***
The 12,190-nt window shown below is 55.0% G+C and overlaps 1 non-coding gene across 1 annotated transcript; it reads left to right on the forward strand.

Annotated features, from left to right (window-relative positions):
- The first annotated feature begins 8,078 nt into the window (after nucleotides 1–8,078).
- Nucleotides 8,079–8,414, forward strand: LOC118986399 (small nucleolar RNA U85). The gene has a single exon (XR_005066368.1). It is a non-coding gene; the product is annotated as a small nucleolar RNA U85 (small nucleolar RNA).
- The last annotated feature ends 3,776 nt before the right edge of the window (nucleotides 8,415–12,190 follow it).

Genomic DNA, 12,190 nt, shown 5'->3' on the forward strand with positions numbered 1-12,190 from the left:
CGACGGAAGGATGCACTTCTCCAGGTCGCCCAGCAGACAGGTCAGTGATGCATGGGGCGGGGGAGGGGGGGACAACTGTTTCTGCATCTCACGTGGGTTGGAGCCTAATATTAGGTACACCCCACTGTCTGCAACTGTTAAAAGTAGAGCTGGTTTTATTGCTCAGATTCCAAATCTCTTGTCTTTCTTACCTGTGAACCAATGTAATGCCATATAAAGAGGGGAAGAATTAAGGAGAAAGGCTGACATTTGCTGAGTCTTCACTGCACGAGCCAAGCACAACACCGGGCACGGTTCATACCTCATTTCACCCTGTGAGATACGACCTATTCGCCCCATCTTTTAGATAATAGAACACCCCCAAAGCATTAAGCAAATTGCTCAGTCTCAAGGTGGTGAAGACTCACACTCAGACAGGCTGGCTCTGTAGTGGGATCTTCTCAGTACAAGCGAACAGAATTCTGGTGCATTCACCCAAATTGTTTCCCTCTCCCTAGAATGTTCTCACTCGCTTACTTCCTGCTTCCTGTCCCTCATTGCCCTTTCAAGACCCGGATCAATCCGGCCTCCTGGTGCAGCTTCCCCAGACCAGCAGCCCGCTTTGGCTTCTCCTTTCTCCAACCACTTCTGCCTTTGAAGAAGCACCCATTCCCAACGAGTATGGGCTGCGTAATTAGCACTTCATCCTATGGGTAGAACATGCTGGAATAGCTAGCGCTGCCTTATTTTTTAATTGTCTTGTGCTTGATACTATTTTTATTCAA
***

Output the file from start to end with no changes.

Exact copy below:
The 12,190-nt window shown below is 55.0% G+C and overlaps 1 non-coding gene across 1 annotated transcript; it reads left to right on the forward strand.

Annotated features, from left to right (window-relative positions):
- The first annotated feature begins 8,078 nt into the window (after nucleotides 1–8,078).
- Nucleotides 8,079–8,414, forward strand: LOC118986399 (small nucleolar RNA U85). The gene has a single exon (XR_005066368.1). It is a non-coding gene; the product is annotated as a small nucleolar RNA U85 (small nucleolar RNA).
- The last annotated feature ends 3,776 nt before the right edge of the window (nucleotides 8,415–12,190 follow it).

Genomic DNA, 12,190 nt, shown 5'->3' on the forward strand with positions numbered 1-12,190 from the left:
CGACGGAAGGATGCACTTCTCCAGGTCGCCCAGCAGACAGGTCAGTGATGCATGGGGCGGGGGAGGGGGGGACAACTGTTTCTGCATCTCACGTGGGTTGGAGCCTAATATTAGGTACACCCCACTGTCTGCAACTGTTAAAAGTAGAGCTGGTTTTATTGCTCAGATTCCAAATCTCTTGTCTTTCTTACCTGTGAACCAATGTAATGCCATATAAAGAGGGGAAGAATTAAGGAGAAAGGCTGACATTTGCTGAGTCTTCACTGCACGAGCCAAGCACAACACCGGGCACGGTTCATACCTCATTTCACCCTGTGAGATACGACCTATTCGCCCCATCTTTTAGATAATAGAACACCCCCAAAGCATTAAGCAAATTGCTCAGTCTCAAGGTGGTGAAGACTCACACTCAGACAGGCTGGCTCTGTAGTGGGATCTTCTCAGTACAAGCGAACAGAATTCTGGTGCATTCACCCAAATTGTTTCCCTCTCCCTAGAATGTTCTCACTCGCTTACTTCCTGCTTCCTGTCCCTCATTGCCCTTTCAAGACCCGGATCAATCCGGCCTCCTGGTGCAGCTTCCCCAGACCAGCAGCCCGCTTTGGCTTCTCCTTTCTCCAACCACTTCTGCCTTTGAAGAAGCACCCATTCCCAACGAGTATGGGCTGCGTAATTAGCACTTCATCCTATGGGTAGAACATGCTGGAATAGCTAGCGCTGCCTTATTTTTTAATTGTCTTGTGCTTGATACTATTTTTATTCAA